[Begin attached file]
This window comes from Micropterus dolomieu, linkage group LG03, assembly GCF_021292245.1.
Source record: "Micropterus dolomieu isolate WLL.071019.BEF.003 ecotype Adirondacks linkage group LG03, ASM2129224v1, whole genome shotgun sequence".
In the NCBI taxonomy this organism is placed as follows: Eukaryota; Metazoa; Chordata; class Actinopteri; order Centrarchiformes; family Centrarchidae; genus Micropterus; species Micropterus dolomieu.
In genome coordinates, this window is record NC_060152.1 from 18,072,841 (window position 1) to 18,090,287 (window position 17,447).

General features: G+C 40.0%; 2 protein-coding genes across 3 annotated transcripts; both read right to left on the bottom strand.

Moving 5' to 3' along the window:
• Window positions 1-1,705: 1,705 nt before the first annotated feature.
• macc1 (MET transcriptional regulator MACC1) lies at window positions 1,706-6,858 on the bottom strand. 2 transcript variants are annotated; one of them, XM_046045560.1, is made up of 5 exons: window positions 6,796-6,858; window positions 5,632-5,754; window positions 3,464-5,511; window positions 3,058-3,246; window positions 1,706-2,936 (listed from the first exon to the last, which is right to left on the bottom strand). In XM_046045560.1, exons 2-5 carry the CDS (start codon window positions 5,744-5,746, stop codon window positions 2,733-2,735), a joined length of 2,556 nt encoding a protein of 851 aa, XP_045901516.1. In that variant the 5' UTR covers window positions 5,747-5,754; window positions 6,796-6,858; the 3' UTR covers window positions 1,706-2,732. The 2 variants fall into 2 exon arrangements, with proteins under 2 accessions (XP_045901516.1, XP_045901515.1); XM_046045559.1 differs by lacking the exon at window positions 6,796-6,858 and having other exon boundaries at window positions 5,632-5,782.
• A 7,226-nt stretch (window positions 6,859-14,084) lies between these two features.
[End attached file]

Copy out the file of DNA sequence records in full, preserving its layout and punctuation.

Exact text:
This window comes from Micropterus dolomieu, linkage group LG03, assembly GCF_021292245.1.
Source record: "Micropterus dolomieu isolate WLL.071019.BEF.003 ecotype Adirondacks linkage group LG03, ASM2129224v1, whole genome shotgun sequence".
In the NCBI taxonomy this organism is placed as follows: Eukaryota; Metazoa; Chordata; class Actinopteri; order Centrarchiformes; family Centrarchidae; genus Micropterus; species Micropterus dolomieu.
In genome coordinates, this window is record NC_060152.1 from 18,072,841 (window position 1) to 18,090,287 (window position 17,447).

General features: G+C 40.0%; 2 protein-coding genes across 3 annotated transcripts; both read right to left on the bottom strand.

Moving 5' to 3' along the window:
• Window positions 1-1,705: 1,705 nt before the first annotated feature.
• macc1 (MET transcriptional regulator MACC1) lies at window positions 1,706-6,858 on the bottom strand. 2 transcript variants are annotated; one of them, XM_046045560.1, is made up of 5 exons: window positions 6,796-6,858; window positions 5,632-5,754; window positions 3,464-5,511; window positions 3,058-3,246; window positions 1,706-2,936 (listed from the first exon to the last, which is right to left on the bottom strand). In XM_046045560.1, exons 2-5 carry the CDS (start codon window positions 5,744-5,746, stop codon window positions 2,733-2,735), a joined length of 2,556 nt encoding a protein of 851 aa, XP_045901516.1. In that variant the 5' UTR covers window positions 5,747-5,754; window positions 6,796-6,858; the 3' UTR covers window positions 1,706-2,732. The 2 variants fall into 2 exon arrangements, with proteins under 2 accessions (XP_045901516.1, XP_045901515.1); XM_046045559.1 differs by lacking the exon at window positions 6,796-6,858 and having other exon boundaries at window positions 5,632-5,782.
• A 7,226-nt stretch (window positions 6,859-14,084) lies between these two features.